I held their hands as they died
War nurse HAZEL BRYCE, 99
In the early 1940s, the so-called Kenmore Insane Asylum in Goulburn was handed over to the army and Hazel Bryce was one of the first nurses to care for soldiers returning with from the war with what was then known as combat fatigue.
Now the treatment for Post Traumatic Stress Disorder would be very different but, then, many of the soldiers were given electric shock treatment.
“I had to stand there and when they opened their mouth I had to put a peg in it in case they bit their tongue off,” she remembered. “It was awful to watch. It was the first time I had ever seen that treatment.”
But, even in their trauma, the lads always saved a smile for the nurses. “One of them took a fancy to me,” she laughed. “He said to the boys on the ward: ‘Here’s my girl, we’ll get married’, and the other boys would say: ‘What about your wife?’ ”
War nurses had to be 25 years old to enlist, so even the youngest are now in their late 90s. Mrs Bryce will turn 100 later this year and was too frail to make it to
The Sunday Telegraph’s shoot. To the troops arriving in military hospitals throughout World War II, many of whom had seen neither a woman nor a kind smile in years, nurses were like angels — albeit angels who wore khaki and shared tents in the mud.
“The boys all loved the nurses,” Mrs Bryce said. “One said as he was waking up: ‘Hello sister, will you marry me?’ They’d all ask that, the minute you walked into the ward. We had special ones. But I didn’t marry any of them. One asked me genuinely. But I said no, I want to go to New Guinea.”
In 1943, having worked in Goulburn and at Concord Hospital in Sydney, Mrs Bryce was posted to Morotai in Papua New Guinea. She was among the youngest; many
of her fellow nurses had served in the Middle East. She would soothe fevered brows, hold hands and often sit with patients as they died.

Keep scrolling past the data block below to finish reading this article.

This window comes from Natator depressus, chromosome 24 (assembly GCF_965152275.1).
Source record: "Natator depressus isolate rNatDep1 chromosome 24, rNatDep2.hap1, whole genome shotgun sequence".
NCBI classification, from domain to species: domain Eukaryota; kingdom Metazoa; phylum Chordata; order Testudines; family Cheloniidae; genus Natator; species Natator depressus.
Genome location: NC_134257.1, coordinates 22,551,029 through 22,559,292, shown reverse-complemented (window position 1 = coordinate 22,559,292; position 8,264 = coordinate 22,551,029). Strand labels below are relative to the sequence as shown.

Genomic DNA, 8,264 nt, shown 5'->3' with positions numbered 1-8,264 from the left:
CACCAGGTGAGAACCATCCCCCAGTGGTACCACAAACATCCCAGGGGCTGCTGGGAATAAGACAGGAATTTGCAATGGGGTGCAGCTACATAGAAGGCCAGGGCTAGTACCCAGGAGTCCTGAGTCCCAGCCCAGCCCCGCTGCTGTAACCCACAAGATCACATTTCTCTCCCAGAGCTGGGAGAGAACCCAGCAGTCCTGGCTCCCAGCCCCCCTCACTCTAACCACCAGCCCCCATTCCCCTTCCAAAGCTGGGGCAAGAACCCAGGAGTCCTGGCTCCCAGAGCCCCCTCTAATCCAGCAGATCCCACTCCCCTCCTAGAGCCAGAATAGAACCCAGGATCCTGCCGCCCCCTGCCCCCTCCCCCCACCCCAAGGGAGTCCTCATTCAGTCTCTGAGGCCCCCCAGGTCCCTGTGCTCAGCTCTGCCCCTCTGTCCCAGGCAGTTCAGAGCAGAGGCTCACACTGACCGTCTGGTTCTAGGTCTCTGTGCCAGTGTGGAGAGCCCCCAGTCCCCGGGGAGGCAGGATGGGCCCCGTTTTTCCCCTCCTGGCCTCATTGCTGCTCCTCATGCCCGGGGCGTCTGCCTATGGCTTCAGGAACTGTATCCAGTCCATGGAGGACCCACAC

“Many of them were so ill, they died without talking,” she said. “Many talked about what they would do when they went home. But a lot of them didn’t get there.”
It wasn’t all work. They’d have dances, even though everyone, nurses included would need to wear their boots and trousers after dusk to keep the malarial mosquitoes away.
Sometimes, their suitors would take them on drives into the bush (but only if it had been confirmed as clear of enemy). Flirting became frenetic when the Americans arrived in the area. But woe betide any nurse who overstepped the line. If anyone was found to be inappropriately fraternising with a soldier, they would be sent home in disgrace.
One woman tried to drown herself when she fell pregnant. Another became hysterical when she found out her beau had a wife at home.
If they married, they would be sent home too, as women who were engaged or married were not allowed to serve.
While Mrs Bryce has many fond memories from Papua New Guinea, there are many sad ones, too.
“It was a terrible thing, really,” she said. “Wars are cruel. They shouldn’t happen.”
Hazel Bryce. Picture: Tim Hunter